This article was published in Australian Dictionary of Biography, Volume 5, (MUP), 1974
Lewis Wolfe Levy (1815-1885), businessman and politician, was born on 13 June 1815 in London, son of Benjamin Wolfe Levy, merchant, and his wife Martha, née Levy. In 1840 he migrated to Sydney and soon went into business at Maitland. In 1846 he moved to Tamworth where he bought land and established a flourishing general store. About this time he became a partner with his cousins, Samuel and David Cohen, in the Maitland mercantile firm, David Cohen & Co., and was the driving force behind the firm's expansion after he returned to Maitland in 1854. He moved to Sydney in 1862 but remained active in the firm's affairs. His business reputation grew steadily and from the mid-1870s he occupied an increasing number of commercial posts, becoming chairman of the Hunter River New Steam Navigation Co. and a director of the Newcastle Wallsend Coal Co., the Australian Gaslight Co., the United Insurance Co., the Commercial Banking Co. of Sydney and the Australasian Steam Navigation Co. He also acquired pastoral interests and by 1871 held Yarraman on the Liverpool Plains and was a partner in seven other runs.
In 1871 Levy was elected to the Legislative Assembly for Liverpool Plains. His disapproval of the Martin-Robertson coalition led him into opposition until he retired early in 1872. In August 1874 he was returned for West Maitland, and with some reservations supported the government of Henry Parkes who had backed his candidacy and promised flood mitigation works in the district. However, Levy retired only three months later to devote more time to business matters. In parliament his chief concern had been to hold Parkes to his promise of flood works and, although he was a free trader with vague commitments to land and electoral reform, he displayed scant interest in matters of general policy. He had also advocated an elective Legislative Council but accepted appointment to it in 1880 as a representative of the Jewish community. He defended the council's rights and privileges and remained a member until 1885.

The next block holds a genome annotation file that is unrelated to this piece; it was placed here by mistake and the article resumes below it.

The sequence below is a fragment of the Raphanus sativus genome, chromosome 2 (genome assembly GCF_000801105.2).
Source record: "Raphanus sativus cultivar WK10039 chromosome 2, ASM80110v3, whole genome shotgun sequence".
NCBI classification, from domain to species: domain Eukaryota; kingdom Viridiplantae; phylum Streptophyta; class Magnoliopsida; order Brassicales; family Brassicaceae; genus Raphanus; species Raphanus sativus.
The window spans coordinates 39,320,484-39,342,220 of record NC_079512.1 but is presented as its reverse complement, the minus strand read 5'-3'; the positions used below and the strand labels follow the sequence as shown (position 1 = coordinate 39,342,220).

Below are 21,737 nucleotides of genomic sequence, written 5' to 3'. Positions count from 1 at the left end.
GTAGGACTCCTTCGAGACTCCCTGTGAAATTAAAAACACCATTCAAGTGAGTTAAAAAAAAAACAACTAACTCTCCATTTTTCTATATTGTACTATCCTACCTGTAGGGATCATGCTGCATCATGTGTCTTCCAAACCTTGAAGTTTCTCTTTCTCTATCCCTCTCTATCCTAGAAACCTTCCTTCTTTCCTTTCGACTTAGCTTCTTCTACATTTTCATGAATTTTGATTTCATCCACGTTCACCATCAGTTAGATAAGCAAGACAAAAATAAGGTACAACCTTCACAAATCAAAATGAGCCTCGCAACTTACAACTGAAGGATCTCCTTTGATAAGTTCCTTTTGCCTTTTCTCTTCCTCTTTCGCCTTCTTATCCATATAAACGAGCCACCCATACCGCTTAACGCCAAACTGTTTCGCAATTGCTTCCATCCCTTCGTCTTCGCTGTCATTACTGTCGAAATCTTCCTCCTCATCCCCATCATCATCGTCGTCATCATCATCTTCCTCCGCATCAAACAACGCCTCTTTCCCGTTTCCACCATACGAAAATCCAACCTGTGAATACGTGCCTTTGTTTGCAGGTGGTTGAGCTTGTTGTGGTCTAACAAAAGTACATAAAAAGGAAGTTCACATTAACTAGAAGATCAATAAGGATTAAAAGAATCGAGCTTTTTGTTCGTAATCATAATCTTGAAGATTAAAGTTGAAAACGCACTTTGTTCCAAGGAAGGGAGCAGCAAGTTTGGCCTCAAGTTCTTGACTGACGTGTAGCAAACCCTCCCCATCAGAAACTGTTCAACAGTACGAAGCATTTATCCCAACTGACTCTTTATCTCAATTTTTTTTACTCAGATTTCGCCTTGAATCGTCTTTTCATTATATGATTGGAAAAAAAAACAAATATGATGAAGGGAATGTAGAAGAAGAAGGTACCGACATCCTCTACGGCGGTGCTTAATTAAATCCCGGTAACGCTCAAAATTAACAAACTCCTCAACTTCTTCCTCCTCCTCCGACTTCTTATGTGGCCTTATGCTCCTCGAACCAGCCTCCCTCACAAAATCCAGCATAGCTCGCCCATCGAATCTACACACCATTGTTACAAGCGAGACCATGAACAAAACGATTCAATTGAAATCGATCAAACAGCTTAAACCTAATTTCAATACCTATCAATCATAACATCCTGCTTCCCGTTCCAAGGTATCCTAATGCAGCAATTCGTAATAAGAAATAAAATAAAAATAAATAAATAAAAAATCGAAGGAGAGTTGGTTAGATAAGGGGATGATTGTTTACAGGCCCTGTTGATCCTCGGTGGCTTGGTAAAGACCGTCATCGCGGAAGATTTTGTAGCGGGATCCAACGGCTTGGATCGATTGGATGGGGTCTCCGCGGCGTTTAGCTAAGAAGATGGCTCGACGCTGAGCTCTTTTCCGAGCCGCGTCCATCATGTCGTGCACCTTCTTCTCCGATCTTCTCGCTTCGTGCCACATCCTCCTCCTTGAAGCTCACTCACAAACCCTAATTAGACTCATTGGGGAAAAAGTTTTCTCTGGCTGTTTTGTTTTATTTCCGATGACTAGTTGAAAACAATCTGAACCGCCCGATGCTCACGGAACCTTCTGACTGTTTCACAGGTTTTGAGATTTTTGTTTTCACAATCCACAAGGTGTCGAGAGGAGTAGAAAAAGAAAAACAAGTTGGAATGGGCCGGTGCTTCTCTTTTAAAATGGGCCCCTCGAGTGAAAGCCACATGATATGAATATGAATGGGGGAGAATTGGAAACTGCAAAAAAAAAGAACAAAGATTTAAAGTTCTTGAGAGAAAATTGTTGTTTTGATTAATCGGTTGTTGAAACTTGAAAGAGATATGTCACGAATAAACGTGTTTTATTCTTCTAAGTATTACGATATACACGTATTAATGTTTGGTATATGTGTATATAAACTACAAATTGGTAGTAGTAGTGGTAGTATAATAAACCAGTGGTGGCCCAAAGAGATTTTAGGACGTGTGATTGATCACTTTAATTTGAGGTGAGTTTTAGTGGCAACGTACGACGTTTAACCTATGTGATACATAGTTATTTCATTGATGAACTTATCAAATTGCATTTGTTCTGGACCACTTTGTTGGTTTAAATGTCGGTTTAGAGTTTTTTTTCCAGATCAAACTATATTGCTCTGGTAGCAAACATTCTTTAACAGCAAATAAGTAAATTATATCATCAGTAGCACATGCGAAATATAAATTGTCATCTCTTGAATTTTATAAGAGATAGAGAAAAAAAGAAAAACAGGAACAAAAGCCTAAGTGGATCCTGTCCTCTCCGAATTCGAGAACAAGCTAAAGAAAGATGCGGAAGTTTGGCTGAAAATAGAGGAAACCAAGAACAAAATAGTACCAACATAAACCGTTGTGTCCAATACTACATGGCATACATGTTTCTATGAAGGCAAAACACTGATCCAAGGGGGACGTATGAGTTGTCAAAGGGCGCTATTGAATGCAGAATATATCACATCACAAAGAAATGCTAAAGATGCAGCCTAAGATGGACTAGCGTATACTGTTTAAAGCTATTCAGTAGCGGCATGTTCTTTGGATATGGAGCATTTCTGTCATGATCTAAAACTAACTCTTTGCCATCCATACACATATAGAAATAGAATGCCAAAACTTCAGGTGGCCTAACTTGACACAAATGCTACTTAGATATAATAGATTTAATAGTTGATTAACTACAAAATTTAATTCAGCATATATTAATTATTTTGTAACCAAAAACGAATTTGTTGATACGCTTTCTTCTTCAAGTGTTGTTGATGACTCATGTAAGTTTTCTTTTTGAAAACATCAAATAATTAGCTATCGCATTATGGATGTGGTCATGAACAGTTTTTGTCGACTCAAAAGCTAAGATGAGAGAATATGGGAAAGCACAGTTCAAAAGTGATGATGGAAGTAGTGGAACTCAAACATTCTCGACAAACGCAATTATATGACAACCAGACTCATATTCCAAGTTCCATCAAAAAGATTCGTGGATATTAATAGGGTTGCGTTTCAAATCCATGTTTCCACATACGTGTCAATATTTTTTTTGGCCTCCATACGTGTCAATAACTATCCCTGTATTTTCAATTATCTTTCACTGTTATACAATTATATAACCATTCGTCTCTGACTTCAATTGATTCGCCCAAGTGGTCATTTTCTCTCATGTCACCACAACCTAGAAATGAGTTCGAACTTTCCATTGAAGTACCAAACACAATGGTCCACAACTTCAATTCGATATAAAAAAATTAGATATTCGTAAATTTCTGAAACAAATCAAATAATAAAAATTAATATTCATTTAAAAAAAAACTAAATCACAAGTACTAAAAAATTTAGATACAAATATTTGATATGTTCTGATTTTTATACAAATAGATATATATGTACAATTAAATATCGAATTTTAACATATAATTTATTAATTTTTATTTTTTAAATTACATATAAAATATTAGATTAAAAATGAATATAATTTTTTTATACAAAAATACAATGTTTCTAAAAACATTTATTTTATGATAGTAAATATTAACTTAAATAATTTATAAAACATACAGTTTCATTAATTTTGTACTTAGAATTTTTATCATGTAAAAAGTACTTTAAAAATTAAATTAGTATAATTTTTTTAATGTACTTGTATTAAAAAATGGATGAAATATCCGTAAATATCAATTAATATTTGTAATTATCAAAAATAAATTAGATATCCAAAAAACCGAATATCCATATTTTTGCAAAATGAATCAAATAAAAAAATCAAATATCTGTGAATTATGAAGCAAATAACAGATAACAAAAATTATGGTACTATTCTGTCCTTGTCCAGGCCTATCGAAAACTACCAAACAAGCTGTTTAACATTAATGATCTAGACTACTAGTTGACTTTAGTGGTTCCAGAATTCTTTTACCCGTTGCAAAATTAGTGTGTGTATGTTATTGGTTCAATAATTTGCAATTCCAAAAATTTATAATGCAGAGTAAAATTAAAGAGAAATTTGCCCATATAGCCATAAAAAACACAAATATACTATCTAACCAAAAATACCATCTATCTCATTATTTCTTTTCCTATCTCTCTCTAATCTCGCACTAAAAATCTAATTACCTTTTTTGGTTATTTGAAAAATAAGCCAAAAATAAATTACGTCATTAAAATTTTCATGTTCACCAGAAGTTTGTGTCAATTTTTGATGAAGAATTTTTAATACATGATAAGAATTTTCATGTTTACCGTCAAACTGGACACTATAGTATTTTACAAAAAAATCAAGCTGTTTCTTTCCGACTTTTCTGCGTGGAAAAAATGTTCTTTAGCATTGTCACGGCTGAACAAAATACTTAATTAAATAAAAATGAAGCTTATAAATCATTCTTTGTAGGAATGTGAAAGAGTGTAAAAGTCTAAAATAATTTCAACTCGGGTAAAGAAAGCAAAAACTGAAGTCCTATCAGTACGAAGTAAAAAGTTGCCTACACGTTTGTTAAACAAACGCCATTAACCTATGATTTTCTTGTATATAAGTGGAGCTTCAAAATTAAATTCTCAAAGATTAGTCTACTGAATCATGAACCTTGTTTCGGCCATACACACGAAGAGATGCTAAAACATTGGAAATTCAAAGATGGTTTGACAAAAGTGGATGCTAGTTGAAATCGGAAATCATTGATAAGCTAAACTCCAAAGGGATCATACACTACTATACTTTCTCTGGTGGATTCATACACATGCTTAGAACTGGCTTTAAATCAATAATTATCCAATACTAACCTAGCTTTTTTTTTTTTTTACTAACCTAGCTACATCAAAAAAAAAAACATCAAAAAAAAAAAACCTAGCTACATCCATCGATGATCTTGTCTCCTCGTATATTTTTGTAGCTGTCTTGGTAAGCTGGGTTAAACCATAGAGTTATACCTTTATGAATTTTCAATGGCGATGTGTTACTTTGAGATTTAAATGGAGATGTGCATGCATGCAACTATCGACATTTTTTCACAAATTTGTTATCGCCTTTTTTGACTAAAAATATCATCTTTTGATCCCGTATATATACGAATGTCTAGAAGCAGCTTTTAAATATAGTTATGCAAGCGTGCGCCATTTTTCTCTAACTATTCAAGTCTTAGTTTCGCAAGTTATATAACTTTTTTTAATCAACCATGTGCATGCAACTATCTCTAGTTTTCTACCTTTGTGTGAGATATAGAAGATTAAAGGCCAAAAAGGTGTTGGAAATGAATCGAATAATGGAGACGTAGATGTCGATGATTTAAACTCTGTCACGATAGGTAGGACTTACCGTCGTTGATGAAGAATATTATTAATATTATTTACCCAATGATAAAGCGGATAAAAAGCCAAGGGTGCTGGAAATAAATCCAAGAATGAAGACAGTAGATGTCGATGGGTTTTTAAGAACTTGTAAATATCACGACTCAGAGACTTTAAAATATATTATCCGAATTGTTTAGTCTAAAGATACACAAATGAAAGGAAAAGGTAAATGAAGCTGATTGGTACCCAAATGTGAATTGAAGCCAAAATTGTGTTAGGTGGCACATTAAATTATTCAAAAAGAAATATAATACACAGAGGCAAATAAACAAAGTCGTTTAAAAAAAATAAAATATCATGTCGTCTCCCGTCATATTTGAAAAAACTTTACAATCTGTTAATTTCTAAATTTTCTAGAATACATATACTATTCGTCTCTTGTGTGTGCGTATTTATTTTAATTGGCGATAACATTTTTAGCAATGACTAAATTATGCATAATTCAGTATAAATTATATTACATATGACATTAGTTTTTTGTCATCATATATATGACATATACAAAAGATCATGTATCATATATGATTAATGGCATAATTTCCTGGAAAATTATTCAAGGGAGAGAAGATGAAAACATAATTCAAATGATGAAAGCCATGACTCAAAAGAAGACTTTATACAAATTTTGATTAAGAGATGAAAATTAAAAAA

Levy's inability to give much time to politics stemmed partly from his active involvement with charitable, educational and religious institutions. He was a director of Prince Alfred Hospital and the Industrial Blind Institution, served on the board of the Sydney Hebrew School and was president of the Macquarie Street Synagogue in 1862-74 and from 1876 to 1877 when it closed. He then travelled overseas with his wife Julia, daughter of Samuel Solomon, whom he had married in 1845. He died on 25 January 1885, survived by his wife, eight sons and five of their seven daughters. He was buried in the Hebrew section of Rookwood cemetery. Although self-made, plain spoken and occasionally short tempered, he was widely respected and sincerely mourned. His estate, sworn for probate at over £245,000, was left mostly to his relations and friends and charitable institutions received £3875.
C. N. Connolly, 'Levy, Lewis Wolfe (1815–1885)', Australian Dictionary of Biography, National Centre of Biography, Australian National University, http://adb.anu.edu.au/biography/levy-lewis-wolfe-4017/text6371, published first in hardcopy 1974, accessed online 23 April 2017.
This article was first published in hardcopy in Australian Dictionary of Biography, Volume 5, (MUP), 1974